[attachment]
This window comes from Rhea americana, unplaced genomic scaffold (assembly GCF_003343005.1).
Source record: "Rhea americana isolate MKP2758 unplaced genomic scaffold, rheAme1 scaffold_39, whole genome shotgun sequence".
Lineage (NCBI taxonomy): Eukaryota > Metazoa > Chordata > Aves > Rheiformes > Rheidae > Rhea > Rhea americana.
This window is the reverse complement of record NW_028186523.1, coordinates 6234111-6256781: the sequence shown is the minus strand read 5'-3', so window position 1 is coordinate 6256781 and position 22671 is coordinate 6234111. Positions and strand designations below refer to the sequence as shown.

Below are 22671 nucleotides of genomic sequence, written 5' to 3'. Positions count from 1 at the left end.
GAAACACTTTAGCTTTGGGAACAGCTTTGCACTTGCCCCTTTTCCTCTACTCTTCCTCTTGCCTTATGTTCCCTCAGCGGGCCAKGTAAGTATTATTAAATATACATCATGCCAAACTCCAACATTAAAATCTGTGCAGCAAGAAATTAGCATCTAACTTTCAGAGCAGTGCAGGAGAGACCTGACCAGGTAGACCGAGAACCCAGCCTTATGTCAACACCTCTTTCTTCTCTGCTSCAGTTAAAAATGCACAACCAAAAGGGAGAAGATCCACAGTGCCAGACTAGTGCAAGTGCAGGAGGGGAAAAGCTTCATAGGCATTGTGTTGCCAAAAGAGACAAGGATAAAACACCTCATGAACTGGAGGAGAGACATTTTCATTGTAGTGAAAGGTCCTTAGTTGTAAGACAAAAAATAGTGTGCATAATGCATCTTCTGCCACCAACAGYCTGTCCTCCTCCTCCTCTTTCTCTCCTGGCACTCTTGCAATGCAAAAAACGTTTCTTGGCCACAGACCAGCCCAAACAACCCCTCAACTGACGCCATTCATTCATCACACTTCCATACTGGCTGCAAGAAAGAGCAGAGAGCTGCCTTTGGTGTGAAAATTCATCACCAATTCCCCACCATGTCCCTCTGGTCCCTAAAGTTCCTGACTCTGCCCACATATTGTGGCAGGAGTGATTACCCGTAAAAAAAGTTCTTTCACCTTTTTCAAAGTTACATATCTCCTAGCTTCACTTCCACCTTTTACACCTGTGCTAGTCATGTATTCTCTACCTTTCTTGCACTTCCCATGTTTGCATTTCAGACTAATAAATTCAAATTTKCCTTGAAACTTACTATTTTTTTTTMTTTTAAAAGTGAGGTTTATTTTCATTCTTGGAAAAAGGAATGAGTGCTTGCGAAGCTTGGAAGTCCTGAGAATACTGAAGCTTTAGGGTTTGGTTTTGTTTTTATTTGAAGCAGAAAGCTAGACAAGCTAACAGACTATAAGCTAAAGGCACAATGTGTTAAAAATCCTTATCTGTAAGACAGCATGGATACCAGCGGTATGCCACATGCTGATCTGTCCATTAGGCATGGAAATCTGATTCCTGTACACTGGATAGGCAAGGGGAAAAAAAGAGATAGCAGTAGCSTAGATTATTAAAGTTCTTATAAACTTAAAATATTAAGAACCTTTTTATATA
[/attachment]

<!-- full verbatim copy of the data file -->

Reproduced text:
This window comes from Rhea americana, unplaced genomic scaffold (assembly GCF_003343005.1).
Source record: "Rhea americana isolate MKP2758 unplaced genomic scaffold, rheAme1 scaffold_39, whole genome shotgun sequence".
Lineage (NCBI taxonomy): Eukaryota > Metazoa > Chordata > Aves > Rheiformes > Rheidae > Rhea > Rhea americana.
This window is the reverse complement of record NW_028186523.1, coordinates 6234111-6256781: the sequence shown is the minus strand read 5'-3', so window position 1 is coordinate 6256781 and position 22671 is coordinate 6234111. Positions and strand designations below refer to the sequence as shown.

Below are 22671 nucleotides of genomic sequence, written 5' to 3'. Positions count from 1 at the left end.
GAAACACTTTAGCTTTGGGAACAGCTTTGCACTTGCCCCTTTTCCTCTACTCTTCCTCTTGCCTTATGTTCCCTCAGCGGGCCAKGTAAGTATTATTAAATATACATCATGCCAAACTCCAACATTAAAATCTGTGCAGCAAGAAATTAGCATCTAACTTTCAGAGCAGTGCAGGAGAGACCTGACCAGGTAGACCGAGAACCCAGCCTTATGTCAACACCTCTTTCTTCTCTGCTSCAGTTAAAAATGCACAACCAAAAGGGAGAAGATCCACAGTGCCAGACTAGTGCAAGTGCAGGAGGGGAAAAGCTTCATAGGCATTGTGTTGCCAAAAGAGACAAGGATAAAACACCTCATGAACTGGAGGAGAGACATTTTCATTGTAGTGAAAGGTCCTTAGTTGTAAGACAAAAAATAGTGTGCATAATGCATCTTCTGCCACCAACAGYCTGTCCTCCTCCTCCTCTTTCTCTCCTGGCACTCTTGCAATGCAAAAAACGTTTCTTGGCCACAGACCAGCCCAAACAACCCCTCAACTGACGCCATTCATTCATCACACTTCCATACTGGCTGCAAGAAAGAGCAGAGAGCTGCCTTTGGTGTGAAAATTCATCACCAATTCCCCACCATGTCCCTCTGGTCCCTAAAGTTCCTGACTCTGCCCACATATTGTGGCAGGAGTGATTACCCGTAAAAAAAGTTCTTTCACCTTTTTCAAAGTTACATATCTCCTAGCTTCACTTCCACCTTTTACACCTGTGCTAGTCATGTATTCTCTACCTTTCTTGCACTTCCCATGTTTGCATTTCAGACTAATAAATTCAAATTTKCCTTGAAACTTACTATTTTTTTTTMTTTTAAAAGTGAGGTTTATTTTCATTCTTGGAAAAAGGAATGAGTGCTTGCGAAGCTTGGAAGTCCTGAGAATACTGAAGCTTTAGGGTTTGGTTTTGTTTTTATTTGAAGCAGAAAGCTAGACAAGCTAACAGACTATAAGCTAAAGGCACAATGTGTTAAAAATCCTTATCTGTAAGACAGCATGGATACCAGCGGTATGCCACATGCTGATCTGTCCATTAGGCATGGAAATCTGATTCCTGTACACTGGATAGGCAAGGGGAAAAAAAGAGATAGCAGTAGCSTAGATTATTAAAGTTCTTATAAACTTAAAATATTAAGAACCTTTTTATATA